Back to WoAdWriMo — I’ve got a pretty good idea what I want to do for this. Starting up the campaign again with the Iron Heroes rules means either recreating or making new characters (I’m leaning towards insisting on new ones, but some could still work). That also means I need to have a basic adventure to introduce the players into the gameworld and the factions of the gameworld. I think I’ve got a pretty good idea of how to do this too — I was listening to one of the D&D Podcasts and Dave Noonan and Mike Mearls were talking about adventure ideas. The one I really like is the idea of hooking the players into the service of one NPC who then goes missing and everyone in the city eventually comes calling for him, leaving the PCs to deal with the trouble left in his wake. Although it’s pretty simple in concept, what I really like is how it introduces major factions to the PCs and also leaves conflict resolution entirely up to them. I think I’ll be lucky if I can keep this thing even remotely close to 30 pages.

Save the Reindeer!

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Guild Wars

I haven’t been posting much the last couple days, what with Christmas Eve and Christmas in there and all that entails. I realized in the wind-down after Christmas day that December’s coming to a close — That means Guild Wars’ Wintersday event is going to wrap up soon too, and since I’ve had a whole maybe five hours enjoying the thing, I’ve been trying to dedicate some more time to finish the Wintersday quests and throwing snowballs around.

Here’s a few screenshots from what I have accomplished…

GWNReindeer1

GWNReindeer3

GWNReindeer2

GWNReindeer4

Blasted Grentches, how could they be so cruel as to try and make hats out of these adorable guys?

Wintersday is Here!

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Games, Guild Wars, RPGs

Well, I managed to survive last week with most of my sanity intact. I just logged in to Guild Wars to blow off a little steam and what do I see?

GWNWintersday1

GWNWintersday2

GWNWintersday3

GWNWintersday4

GWNWintersday5

GWNWintersday6

GWNWintersday7

Wintersday! Kamadan is really pretty in the snow… Kind of amazing, actually, considering how desert-like the rest of Elona is. Heh. Now I’m off to play, may update once I’ve done some of the Wintersday quests and games.

YouTube Showcase

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Miscellaneous

Also known as: Holidays are way too busy, but here’s some cool stuff.

Anyway, if there’s one good thing to this whole YouTube “revolution” — for lack of a better term — then it’s that creative guys and gals with a computer and a digital videocamera can make amazing low-budget independent clips, films without having to go through traditional distribution channels. High-concept, low-concept, whatever, as long as someone’s got the will to push the project through, it can be on YouTube.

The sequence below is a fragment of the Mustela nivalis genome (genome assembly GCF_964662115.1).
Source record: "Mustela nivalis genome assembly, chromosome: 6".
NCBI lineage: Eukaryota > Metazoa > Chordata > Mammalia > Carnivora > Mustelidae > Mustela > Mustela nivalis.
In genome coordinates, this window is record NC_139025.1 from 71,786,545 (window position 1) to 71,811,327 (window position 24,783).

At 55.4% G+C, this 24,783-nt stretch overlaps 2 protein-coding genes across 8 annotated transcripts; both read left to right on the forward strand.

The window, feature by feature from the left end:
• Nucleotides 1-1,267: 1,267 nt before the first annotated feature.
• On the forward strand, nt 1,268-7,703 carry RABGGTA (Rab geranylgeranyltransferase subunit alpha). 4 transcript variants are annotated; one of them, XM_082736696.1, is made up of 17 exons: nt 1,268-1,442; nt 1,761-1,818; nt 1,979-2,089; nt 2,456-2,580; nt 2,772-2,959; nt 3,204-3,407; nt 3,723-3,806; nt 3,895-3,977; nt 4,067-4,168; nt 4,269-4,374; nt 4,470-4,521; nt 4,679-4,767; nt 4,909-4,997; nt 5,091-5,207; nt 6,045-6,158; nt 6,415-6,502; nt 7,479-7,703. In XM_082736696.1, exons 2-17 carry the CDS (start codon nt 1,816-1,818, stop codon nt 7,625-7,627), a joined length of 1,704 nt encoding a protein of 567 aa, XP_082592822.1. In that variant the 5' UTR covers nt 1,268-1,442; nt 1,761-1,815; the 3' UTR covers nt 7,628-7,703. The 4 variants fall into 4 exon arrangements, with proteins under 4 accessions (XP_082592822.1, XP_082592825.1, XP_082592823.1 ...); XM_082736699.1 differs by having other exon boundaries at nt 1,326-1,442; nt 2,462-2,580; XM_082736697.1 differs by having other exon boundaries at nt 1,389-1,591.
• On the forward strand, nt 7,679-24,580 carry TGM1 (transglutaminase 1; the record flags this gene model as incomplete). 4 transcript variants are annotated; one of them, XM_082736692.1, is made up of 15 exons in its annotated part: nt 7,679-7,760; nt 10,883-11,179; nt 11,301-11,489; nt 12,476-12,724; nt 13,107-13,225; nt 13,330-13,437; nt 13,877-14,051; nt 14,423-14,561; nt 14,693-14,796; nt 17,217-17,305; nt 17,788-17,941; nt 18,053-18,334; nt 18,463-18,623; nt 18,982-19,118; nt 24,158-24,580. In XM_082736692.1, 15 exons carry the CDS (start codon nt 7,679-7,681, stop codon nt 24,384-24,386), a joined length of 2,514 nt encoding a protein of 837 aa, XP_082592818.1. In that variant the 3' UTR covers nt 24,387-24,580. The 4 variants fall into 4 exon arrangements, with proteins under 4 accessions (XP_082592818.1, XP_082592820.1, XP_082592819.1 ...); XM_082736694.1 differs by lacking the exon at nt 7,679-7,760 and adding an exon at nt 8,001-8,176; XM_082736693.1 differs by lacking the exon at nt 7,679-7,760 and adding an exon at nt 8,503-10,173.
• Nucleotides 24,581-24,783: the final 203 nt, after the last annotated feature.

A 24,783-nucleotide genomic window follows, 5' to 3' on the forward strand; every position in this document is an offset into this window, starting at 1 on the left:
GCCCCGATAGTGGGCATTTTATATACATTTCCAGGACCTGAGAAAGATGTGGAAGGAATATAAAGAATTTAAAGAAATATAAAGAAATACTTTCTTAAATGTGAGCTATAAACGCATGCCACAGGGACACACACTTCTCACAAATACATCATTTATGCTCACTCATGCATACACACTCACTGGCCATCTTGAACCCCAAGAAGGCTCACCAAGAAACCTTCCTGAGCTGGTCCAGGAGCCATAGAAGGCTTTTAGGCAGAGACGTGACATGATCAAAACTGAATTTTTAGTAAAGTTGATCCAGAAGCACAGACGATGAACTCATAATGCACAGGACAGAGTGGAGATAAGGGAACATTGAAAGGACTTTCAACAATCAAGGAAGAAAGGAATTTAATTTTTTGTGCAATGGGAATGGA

Tony vs. Paul, a stop motion battle:

This next one is, I think, a student project by either a student or a group of students. Kiwi:

This last one’s actually got some real funding behind it, but it’s a marvel nonetheless. I guess if I were to attend some of these Digital Animation Expos and Conventions I might see this sort of stuff outside of YouTube: The Cathedral.

Enjoy.

ArenaNet Owns Me

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Art, Games, Guild Wars

So ArenaNet announces the festivities for the Holiday Season 2006:

Even before the grand finale, wherein Dwayna and Grenth promise the crowds gifts to gain their favor, Wintersday will provide many opportunities for wintry fun and presents. Here’s what you can expect:

* The return of two well-known Wintersday quests, which give you the chance to side with Grenth and his grentchies or Dwayna and her snowmen even before their final showdown. Unsure of which deity to support? Try both quests to pick your favorite!
* New for this Wintersday season are two all new quest chains revolving around the two competing holiday gods. Polar bears, reindeer, and devious presents – Oh my!
* Venture into the Underworld for a series of repeatable snowball fights against either the forces of Grenth or the forces of Dwayna. Take control of piles of presents to ensure your side’s victory in this frosty fray.